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T1 - The Utility of Diaton Tonometer Measurements in Patients With Ocular Hypertension, Glaucoma, and Glaucoma Tube Shunts

T2 - A Preliminary Study for its Potential Use in Keratoprosthesis Patients

AU - Risma, Justin M.

AU - Tehrani, Shandiz

AU - Wang, Kai

AU - Fingert, John H.

AU - Alward, Wallace L M

AU - Kwon, Young H.

PY - 2016/3/4

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N2 - PURPOSE:: Glaucoma is common in patients with the Boston type 1 keratoprosthesis (KPro). Because of the inability to perform corneal applanation in KPro patients, digital palpation is currently the mainstay for assessment of intraocular pressure (IOP). The purpose of this study was to determine whether the Diaton tonometer, which estimates IOP through transpalpebral scleral indentation, can reasonably detect high IOP when compared with Goldmann applanation tonometry (GAT) in patients with ocular hypertension, glaucoma, or glaucoma tube shunts. If reliable in these patients, it may be helpful in patients with KPros. MATERIALS AND METHODS:: We prospectively measured IOP using GAT and Diaton transpalpebral tonometry (DTT) on the upper and lower eyelids in 87 eyes of 57 adult participants with ocular hypertension and glaucoma, several of whom had glaucoma tube shunts. RESULTS:: The correlation coefficient between GAT and DTT on the upper eyelid was 0.64 (P21 mm Hg as measured by GAT, DTT on the upper eyelid had a sensitivity and specificity of 65% and 81%, respectively. The positive and negative predictive values were 74% and 73%, respectively. Bland-Altman analysis demonstrated limits of agreement of 2.0±19.5 mm Hg for GAT versus DTT on the upper eyelid. The presence of a tube shunt did not significantly affect the results. CONCLUSIONS:: Diaton tonometry has a large margin of error compared with GAT in patients with ocular hypertension, glaucoma, and glaucoma tube shunts. However, given the current lack of an objective and quantitative method of IOP measurement in KPro patients, Diaton tonometry may be useful in this population as a supplement to digital palpation.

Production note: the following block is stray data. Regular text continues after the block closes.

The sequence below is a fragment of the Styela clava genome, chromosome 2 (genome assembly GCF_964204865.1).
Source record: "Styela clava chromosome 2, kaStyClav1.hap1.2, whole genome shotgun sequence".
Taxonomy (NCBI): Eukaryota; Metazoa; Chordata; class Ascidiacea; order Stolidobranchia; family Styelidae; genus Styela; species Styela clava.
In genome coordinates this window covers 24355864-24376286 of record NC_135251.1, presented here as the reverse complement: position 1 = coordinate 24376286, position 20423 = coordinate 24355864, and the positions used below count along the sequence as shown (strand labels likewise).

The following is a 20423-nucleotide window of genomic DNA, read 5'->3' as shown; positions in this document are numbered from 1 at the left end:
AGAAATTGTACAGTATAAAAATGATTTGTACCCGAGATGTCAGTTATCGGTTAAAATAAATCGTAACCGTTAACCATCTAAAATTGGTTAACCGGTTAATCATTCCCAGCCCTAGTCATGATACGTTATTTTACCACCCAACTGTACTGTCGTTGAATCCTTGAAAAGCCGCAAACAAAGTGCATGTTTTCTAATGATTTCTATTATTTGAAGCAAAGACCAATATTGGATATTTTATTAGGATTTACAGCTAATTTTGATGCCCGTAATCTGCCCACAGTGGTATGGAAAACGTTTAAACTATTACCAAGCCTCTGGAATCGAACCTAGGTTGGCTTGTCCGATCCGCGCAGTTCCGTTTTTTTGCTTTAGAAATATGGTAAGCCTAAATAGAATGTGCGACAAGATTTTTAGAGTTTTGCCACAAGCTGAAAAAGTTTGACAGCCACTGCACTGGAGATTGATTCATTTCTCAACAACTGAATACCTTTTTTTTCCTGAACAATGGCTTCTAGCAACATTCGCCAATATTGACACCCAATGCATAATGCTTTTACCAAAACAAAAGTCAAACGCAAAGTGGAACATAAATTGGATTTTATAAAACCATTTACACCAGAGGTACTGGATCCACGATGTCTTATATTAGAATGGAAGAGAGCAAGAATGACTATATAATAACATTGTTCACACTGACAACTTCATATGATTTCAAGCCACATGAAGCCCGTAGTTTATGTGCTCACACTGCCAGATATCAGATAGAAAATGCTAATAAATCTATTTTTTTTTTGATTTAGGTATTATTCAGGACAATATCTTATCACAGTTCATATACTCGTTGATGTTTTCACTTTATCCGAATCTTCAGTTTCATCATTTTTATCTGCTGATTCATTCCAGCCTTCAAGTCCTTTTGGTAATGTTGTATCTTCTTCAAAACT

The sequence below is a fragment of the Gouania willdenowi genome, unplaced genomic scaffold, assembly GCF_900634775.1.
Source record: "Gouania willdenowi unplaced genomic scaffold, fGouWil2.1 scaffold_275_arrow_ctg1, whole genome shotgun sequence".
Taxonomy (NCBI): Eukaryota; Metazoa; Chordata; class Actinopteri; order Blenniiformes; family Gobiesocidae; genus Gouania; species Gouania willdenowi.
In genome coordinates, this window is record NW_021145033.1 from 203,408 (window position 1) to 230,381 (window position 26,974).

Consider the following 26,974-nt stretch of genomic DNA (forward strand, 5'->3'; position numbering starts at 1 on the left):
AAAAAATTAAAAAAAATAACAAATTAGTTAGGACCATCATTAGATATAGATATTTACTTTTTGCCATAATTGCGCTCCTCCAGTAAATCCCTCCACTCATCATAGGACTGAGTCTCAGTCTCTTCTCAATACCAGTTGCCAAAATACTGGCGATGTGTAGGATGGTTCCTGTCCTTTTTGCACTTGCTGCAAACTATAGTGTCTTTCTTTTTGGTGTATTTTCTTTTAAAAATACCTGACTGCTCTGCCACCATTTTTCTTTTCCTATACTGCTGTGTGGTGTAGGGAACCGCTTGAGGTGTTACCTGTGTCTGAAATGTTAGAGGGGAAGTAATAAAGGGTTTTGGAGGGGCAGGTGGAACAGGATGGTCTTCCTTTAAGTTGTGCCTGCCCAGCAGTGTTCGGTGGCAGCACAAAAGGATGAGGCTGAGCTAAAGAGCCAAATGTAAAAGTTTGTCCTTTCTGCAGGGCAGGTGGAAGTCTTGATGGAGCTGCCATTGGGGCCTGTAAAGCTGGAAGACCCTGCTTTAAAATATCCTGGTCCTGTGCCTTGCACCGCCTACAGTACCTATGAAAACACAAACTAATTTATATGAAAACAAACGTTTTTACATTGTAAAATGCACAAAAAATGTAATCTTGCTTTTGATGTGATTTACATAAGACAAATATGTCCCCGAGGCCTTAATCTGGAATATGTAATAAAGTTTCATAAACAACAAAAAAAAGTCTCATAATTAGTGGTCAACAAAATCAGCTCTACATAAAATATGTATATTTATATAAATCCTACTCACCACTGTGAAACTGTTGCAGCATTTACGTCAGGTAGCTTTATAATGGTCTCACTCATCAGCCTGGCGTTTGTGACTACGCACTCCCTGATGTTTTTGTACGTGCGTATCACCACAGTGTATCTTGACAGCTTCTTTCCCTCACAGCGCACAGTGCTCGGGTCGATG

AB - PURPOSE:: Glaucoma is common in patients with the Boston type 1 keratoprosthesis (KPro). Because of the inability to perform corneal applanation in KPro patients, digital palpation is currently the mainstay for assessment of intraocular pressure (IOP). The purpose of this study was to determine whether the Diaton tonometer, which estimates IOP through transpalpebral scleral indentation, can reasonably detect high IOP when compared with Goldmann applanation tonometry (GAT) in patients with ocular hypertension, glaucoma, or glaucoma tube shunts. If reliable in these patients, it may be helpful in patients with KPros. MATERIALS AND METHODS:: We prospectively measured IOP using GAT and Diaton transpalpebral tonometry (DTT) on the upper and lower eyelids in 87 eyes of 57 adult participants with ocular hypertension and glaucoma, several of whom had glaucoma tube shunts. RESULTS:: The correlation coefficient between GAT and DTT on the upper eyelid was 0.64 (P21 mm Hg as measured by GAT, DTT on the upper eyelid had a sensitivity and specificity of 65% and 81%, respectively. The positive and negative predictive values were 74% and 73%, respectively. Bland-Altman analysis demonstrated limits of agreement of 2.0±19.5 mm Hg for GAT versus DTT on the upper eyelid. The presence of a tube shunt did not significantly affect the results. CONCLUSIONS:: Diaton tonometry has a large margin of error compared with GAT in patients with ocular hypertension, glaucoma, and glaucoma tube shunts. However, given the current lack of an objective and quantitative method of IOP measurement in KPro patients, Diaton tonometry may be useful in this population as a supplement to digital palpation.